In mid-1919, AT&T ran advertisements in general circulation publications, which featured the advances the company had made in developing radiotelephony during the previous four years.
The graphic at the top of the advertisement is a collage of three AT&T achievements mentioned in the ad. In the center is a view of the crowd at the Victory Way Loan drive in New York City, which in May, 1919 listened to distant speeches carried by telephone and radio. The two radio towers on the left belong to the U.S. Navy's NAA in Arlington, Virginia (located across the Potomac River from Washington, D.C.), which in 1915 had transmitted speech to the Eiffel Tower in Paris, displayed on the right. Finally, across the top is the curve of the Atlantic Ocean with three ships -- the Arlington signals had crossed this ocean in 1915, during World War One radio helped protect Allied shipping.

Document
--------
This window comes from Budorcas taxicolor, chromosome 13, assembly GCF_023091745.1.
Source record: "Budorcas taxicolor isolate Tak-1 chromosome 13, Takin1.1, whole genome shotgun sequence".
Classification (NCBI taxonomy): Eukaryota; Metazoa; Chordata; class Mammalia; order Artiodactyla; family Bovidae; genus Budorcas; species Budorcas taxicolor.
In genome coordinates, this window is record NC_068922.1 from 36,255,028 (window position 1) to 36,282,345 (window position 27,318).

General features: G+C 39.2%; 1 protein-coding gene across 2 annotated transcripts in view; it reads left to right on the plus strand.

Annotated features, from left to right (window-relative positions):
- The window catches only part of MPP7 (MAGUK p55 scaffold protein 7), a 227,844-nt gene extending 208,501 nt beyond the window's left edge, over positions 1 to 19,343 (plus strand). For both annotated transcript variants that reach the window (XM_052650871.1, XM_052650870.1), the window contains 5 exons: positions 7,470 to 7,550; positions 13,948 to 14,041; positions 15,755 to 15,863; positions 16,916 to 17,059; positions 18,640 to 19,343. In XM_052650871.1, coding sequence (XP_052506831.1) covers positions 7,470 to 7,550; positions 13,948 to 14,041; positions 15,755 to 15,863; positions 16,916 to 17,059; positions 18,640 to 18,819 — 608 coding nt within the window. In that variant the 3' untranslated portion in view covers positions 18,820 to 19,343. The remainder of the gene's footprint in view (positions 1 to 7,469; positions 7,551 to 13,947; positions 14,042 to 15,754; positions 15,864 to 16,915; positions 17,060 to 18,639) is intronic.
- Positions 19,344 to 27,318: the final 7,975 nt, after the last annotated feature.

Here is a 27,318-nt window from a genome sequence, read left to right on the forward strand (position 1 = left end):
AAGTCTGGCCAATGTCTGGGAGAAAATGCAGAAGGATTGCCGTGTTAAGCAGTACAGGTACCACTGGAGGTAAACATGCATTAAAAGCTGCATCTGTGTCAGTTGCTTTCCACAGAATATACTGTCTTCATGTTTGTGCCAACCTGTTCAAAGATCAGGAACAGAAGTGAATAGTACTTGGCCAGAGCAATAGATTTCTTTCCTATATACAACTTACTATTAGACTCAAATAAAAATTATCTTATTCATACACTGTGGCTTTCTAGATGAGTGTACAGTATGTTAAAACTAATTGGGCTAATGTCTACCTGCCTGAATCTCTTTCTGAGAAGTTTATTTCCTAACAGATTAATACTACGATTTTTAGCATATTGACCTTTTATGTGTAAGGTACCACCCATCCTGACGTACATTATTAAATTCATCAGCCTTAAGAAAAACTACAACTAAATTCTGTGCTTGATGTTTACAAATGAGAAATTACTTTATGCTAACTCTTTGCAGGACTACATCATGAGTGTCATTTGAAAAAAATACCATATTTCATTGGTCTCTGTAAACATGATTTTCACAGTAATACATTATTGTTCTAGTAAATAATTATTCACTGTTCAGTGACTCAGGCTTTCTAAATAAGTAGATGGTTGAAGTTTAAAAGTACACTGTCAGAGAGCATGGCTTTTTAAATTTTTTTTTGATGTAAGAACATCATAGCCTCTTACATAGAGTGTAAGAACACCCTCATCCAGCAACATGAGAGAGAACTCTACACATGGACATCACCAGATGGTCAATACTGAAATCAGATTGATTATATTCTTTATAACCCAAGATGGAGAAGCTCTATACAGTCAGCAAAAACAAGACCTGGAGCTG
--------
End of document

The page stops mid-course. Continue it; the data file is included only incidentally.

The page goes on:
The Literary Digest, July 19, 1919, page 91: